6. techboyjv macrumors newbie

    Joined:
    Feb 2, 2012
    #6
    17 inch Macbook Pro is the best in my opinion

    I would pick the 17 inch and I realized owning a 15inch macbook pro and 13 inch that the 17 is way superior to my preference and to me i felt less strain. I was first worried about buying a 17 inch but once i had both 15 17 and even 13inch, 17inch was the way to go!
     
  7. waynep macrumors 6502

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    Dec 31, 2009
    #7
  8. Queen of Spades macrumors 68030

    Queen of Spades

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    #8
    Do not pick the 17" if you're prone to eyestrain. I had it and the fonts/menus were so tiny at that resolution, it drove me nuts. I had to switch back to the 15", which is the sweet spot in terms of size for me.

    The standard 15" (1440x900) is probably what you want. It's a regular size resolution on a bigger screen, so you get more space than an 11" without everything being tiny. I read a lot of scripts, and the constant zooming was not fun.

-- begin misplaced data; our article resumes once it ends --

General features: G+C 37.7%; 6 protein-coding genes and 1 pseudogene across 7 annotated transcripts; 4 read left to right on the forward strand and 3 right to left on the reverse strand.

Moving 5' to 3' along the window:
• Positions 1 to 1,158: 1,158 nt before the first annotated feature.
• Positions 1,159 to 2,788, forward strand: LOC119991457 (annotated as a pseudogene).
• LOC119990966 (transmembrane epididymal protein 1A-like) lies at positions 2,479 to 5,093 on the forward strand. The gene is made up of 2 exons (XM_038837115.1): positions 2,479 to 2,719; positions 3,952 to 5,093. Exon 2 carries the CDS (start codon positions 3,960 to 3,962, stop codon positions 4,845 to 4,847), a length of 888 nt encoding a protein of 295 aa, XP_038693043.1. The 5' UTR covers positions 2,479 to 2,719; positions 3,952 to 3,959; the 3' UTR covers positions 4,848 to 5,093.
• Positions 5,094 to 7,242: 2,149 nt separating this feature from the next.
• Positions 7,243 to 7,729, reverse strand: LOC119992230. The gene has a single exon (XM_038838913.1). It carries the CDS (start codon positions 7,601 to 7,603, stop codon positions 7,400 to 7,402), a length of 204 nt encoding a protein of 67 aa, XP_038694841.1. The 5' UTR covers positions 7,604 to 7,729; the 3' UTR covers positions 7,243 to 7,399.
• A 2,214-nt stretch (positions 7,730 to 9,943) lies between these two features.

Yes, you can zoom in pages and fonts on a high res 17", but some things you cannot, and if you have eyesight issues it will matter.
     
  9. thatoneguy82 macrumors 68000

    thatoneguy82

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    Jul 23, 2008
    Location:
    Beach Cities, CA
    #9
    If cost doesn't matter, I would go for the MBP that has HR screen. With that said, I have owned both 15" MBP and now a 17" MBP. My 15" wasn't HR so the resolution was okay. It looked like my previous black macbook that I had. Now, the 17" comes standard with HR and it's a great screen. It looked like the HDTV on my TV. There was blur when I played a movie and the blacks were solid and colors weren't washed out. It's not really fair to compare the 15" MBP to this one since it wasn't HR but the difference was night and day. Movie overall looked washed out. Blacks weren't solid at well and colors were almost washed out.